It's time to reboot capitalism. So where do we begin?
Here's a suggestion for what should be at the top of agenda of every decision-maker across the economy, from Davos, to Obama, to Sand Hill Road, to the revolutionaries in tiny garages hatching tomorrow's Googles: reconceiving growth.
20th century capitalism is eating itself. For the first time since World War II, global growth is forecast to turn negative -- and that's an optimistic forecast, relative to the possibility of a global lost decade. Today's leaders are plugging dikes, bailing out industries and banks as they fail. Yet, what negative global growth suggests is that the problem is of a different order: that we have reached the boundaries of a kind of growth.
Reigniting growth requires rethinking growth. The question Davos -- and most leaders -- are asking is: where will tomorrow's growth come from? Will it result from oil, cleantech, bailouts, China, or Obama? The answer is: none of the above. Tomorrow's growth won't come from a person, place, or technology - but from understanding why yesterday's growth has failed. The same growth models applied to new people, places, and technologies will simply result in the same crises, over and over again. We have to reboot growth: the problem is not what is growing versus what is not, but how we grow...
I have a little secret... I don't want banks at all... Since we have already bought and paid for our nation's banking institutions, we are within our rights to, um, transition them to a different business model. Let's do that.
But credit is the lifeblood of a capitalist economy, right? I keep hearing that line. It's a dumb line.
Credit, also known as debt, is one of several arrangements by which a party with the power to command resources but lacking aptitude or interest in managing a productive enterprise delegates wealth to another party who is capable of creating value but unable to command sufficient resources. You would be forgiven for not noticing, given how habitually we misuse credit, but supplying credit is really just a subspecies of the practice that used to be called "investing" ... credit is to investing what heroin is to painkillers: Unusually appealing, in a certain way. Hard to kick once you're on it. Almost certain to, um, cause problems, eventually. Our overall goal ought not be to kickstart the credit economy, but to kick the habit and move towards financing arrangements that are more equity-like than debt-like. That's going to be hard to do, because historically, we've subsidized the hell out of debt financing...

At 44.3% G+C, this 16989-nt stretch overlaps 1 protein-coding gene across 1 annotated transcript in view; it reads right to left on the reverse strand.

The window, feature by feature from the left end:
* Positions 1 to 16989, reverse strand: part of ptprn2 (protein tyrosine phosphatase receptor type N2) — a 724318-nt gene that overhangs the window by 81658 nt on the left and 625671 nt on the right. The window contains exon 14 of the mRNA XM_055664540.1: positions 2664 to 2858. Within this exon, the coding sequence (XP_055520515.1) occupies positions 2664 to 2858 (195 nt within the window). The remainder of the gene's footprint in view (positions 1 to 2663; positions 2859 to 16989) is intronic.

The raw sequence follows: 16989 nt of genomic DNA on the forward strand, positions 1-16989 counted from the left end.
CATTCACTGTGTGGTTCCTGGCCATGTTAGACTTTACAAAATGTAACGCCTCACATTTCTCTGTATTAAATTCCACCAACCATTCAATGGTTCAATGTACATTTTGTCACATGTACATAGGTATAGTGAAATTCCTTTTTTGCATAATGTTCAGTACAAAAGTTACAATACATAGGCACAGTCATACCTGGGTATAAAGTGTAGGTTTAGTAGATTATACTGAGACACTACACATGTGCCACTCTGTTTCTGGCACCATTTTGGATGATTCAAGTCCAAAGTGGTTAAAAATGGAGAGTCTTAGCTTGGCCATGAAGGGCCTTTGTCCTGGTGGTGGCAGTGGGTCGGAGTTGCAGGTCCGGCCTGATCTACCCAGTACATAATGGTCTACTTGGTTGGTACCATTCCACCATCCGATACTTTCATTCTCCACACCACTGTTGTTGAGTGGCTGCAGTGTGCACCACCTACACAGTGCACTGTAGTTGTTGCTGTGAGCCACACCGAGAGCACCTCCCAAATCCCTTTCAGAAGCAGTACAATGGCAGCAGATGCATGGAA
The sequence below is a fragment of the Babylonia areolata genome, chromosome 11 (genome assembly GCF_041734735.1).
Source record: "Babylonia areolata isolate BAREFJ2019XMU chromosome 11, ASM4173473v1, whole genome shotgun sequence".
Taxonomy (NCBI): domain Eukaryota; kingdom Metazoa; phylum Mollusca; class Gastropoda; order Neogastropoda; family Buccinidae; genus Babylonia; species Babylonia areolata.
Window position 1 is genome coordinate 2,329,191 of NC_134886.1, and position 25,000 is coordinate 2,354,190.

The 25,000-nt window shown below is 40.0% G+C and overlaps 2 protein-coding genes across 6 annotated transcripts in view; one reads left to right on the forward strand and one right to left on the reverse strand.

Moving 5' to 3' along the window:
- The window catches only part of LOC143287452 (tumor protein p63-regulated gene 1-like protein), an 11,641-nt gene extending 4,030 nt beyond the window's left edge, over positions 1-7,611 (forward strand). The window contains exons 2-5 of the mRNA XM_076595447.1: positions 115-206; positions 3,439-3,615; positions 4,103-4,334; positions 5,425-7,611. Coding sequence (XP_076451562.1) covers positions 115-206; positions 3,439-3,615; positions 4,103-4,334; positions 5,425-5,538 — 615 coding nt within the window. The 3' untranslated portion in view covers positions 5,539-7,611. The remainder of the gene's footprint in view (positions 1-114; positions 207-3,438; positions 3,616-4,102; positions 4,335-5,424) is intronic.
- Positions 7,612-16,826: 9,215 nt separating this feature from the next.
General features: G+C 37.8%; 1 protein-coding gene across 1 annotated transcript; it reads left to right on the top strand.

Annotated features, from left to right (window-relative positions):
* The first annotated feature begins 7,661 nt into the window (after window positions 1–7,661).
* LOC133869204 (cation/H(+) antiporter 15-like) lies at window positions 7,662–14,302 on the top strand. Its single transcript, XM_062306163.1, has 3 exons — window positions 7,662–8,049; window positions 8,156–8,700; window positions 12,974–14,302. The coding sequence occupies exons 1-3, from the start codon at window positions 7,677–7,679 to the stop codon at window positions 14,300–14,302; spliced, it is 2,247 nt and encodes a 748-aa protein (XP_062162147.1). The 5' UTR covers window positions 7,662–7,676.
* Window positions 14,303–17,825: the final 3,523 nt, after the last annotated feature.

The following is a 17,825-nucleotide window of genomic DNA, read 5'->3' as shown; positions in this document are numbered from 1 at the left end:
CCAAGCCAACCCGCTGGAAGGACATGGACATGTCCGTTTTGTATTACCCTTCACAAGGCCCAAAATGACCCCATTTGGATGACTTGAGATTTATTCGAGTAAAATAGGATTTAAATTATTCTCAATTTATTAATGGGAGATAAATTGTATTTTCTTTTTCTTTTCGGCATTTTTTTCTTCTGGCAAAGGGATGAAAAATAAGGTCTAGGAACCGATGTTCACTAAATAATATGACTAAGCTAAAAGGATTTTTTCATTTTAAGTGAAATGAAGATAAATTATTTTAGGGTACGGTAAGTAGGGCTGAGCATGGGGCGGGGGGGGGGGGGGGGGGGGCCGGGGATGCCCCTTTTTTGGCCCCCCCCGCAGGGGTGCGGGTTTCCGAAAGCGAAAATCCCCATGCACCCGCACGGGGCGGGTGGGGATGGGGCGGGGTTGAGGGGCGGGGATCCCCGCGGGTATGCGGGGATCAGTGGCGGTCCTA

It's not my intention to suggest that consumer credit is always bad... But if we let consumer credit contract, and if investment demand is derived from consumption demand, doesn't that spell macroeconomic disaster? There is an alternative. It is called "transfers"...
The bad bank could serve as a useful interim measure, except that it will make it more difficult to obtain the necessary funding for a proper recapitalization in the future. It will also encounter all kinds of difficulties in valuing toxic securities, and it will serve as a covert subsidy to the banks by bidding up the price of their toxic assets. This will generate tremendous political resistance to any further expenditure to bail out the banks.
For these reasons it would be a mistake to take the "bad bank" route, especially when there is a way to adequately recapitalize the banks with currently available resources. The trick is not to remove the toxic assets from the banks' balance sheets but instead put them into a "side pocket," as hedge funds are doing with their illiquid assets. The appropriate amount of capital -- equity and unsecured debentures -- would be sequestered in the side pocket.
This would cleanse bank balance sheets and transform them into good banks but leave them undercapitalized. The same $1 trillion that is now destined to fund the bad bank could then be used to infuse capital into the good banks.
Although the amount needed to recapitalize the banks would be more than $1 trillion, it would be possible to mobilize a significant portion of the required total amount from the private sector. In the current environment, a good bank would enjoy exceptionally good margins. Margins would narrow as a result of competition, but by then the banking system would be revitalized and nationalization avoided.
The scheme I am proposing would minimize valuation problems and avoid providing a hidden subsidy to the banks. Exactly for that reason it is likely to encounter strong resistance from vested interests.
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